Education in some circles represents the one best hope for millions of young Americans, especially those who classified as minority and underprivileged. However, policymakers and many stakeholders have failed continually to agree on what constitutes quality in schools. There is a lack of consensus about the core purposes of schooling in a world dominated by relativistic values and beliefs.
What are the purposes of schooling? Some critics, analysts, and theorists have suggested that schools should serve as vehicles for social change, the kind of change that is planned, controlled, and directed toward improving the human condition. Other groups have advocated for schools that focus on achievement (based on a range of definitions). There are some stakeholders who believe schools should help youngsters develop thinking skills, communication acumen, and similar aptitudes. Another group believes schools should get youngsters ready for work, while their counterparts insist that schools prepare students for college. Another contingent would have schools preserve and transmit “traditional” and societal moral values. Some stakeholders believe the school should be a place that teaches young people how to build and nurture relationships. Frequently, these groups stand in opposition to each other. Infinite variations exist on the themes. In the meantime, a failure to define the purposes of schooling keeps school systems off balance.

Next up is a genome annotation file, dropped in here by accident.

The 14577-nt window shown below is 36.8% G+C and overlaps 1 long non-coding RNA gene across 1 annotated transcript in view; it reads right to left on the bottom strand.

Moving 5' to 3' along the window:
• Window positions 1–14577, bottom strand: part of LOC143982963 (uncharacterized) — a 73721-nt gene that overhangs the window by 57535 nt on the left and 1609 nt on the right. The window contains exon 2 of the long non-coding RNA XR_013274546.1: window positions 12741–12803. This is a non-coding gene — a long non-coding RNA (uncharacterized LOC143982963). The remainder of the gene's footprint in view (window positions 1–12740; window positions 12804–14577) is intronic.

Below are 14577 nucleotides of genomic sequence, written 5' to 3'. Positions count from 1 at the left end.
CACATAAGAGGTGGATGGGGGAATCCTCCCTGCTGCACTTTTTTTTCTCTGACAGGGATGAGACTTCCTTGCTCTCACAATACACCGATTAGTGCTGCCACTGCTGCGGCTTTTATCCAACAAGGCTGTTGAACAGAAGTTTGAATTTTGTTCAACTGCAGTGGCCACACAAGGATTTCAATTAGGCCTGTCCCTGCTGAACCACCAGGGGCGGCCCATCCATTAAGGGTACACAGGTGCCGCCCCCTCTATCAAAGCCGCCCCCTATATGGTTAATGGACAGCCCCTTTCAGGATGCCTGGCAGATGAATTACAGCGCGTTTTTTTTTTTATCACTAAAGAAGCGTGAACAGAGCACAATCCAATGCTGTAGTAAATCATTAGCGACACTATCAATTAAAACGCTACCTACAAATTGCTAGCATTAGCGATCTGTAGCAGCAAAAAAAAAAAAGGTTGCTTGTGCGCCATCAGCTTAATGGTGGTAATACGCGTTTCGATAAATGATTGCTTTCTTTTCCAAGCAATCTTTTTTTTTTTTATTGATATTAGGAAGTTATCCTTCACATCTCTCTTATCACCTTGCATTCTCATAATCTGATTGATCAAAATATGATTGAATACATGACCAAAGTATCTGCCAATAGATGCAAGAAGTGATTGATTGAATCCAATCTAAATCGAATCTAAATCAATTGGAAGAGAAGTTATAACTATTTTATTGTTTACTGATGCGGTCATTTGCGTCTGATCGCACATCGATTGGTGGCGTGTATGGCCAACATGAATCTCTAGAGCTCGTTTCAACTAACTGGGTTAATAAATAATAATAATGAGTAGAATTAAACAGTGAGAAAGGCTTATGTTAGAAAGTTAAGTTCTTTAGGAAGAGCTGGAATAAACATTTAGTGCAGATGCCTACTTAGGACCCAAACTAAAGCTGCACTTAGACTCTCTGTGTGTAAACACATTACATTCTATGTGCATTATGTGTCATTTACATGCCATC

The present state of schooling has become one of perpetual motion. The need for change, especially in the urban school context, is ongoing, inevitable and driven by social, political, and economic factors at any given time. The debate among disparate stakeholders rages on in spite of the fact that most of them have not bothered to look long and hard at the big picture. Instead, special interest “marksmen” from outside environments are shooting random arrows at targets blurred by political and fiscal uncertainty. And, in too many cases their solutions miss the intended mark. Until the focus becomes clearer, trying to improve schools from the outside will remain little more than the practice of shooting arrows into the wind and hoping they land somewhere near the stated targets.
In the meantime, the need for systemic change continues. It has become apparent that change affects every aspect of the institutional environment, having the potential to throw off balance the delicate ecology of the school as an organism. Until educational entities have a way of monitoring the ecological impact of change on school outcomes, schools will continue to operate with uncertainty.
Reed, L. C. (2017). The agape alternative. Chicago, IL: CreateSpace Independent Publishing Platform.
Reed, L. C. (2017). Transforming middle schools: A staff development workshop manual. Chicago, IL: CreateSpace Independent Publishing Platform.
Reed, L. C. (2017). Transforming school culture: A Case Study Approach. Chicago, IL: CreateSpace Independent Publishing Platform.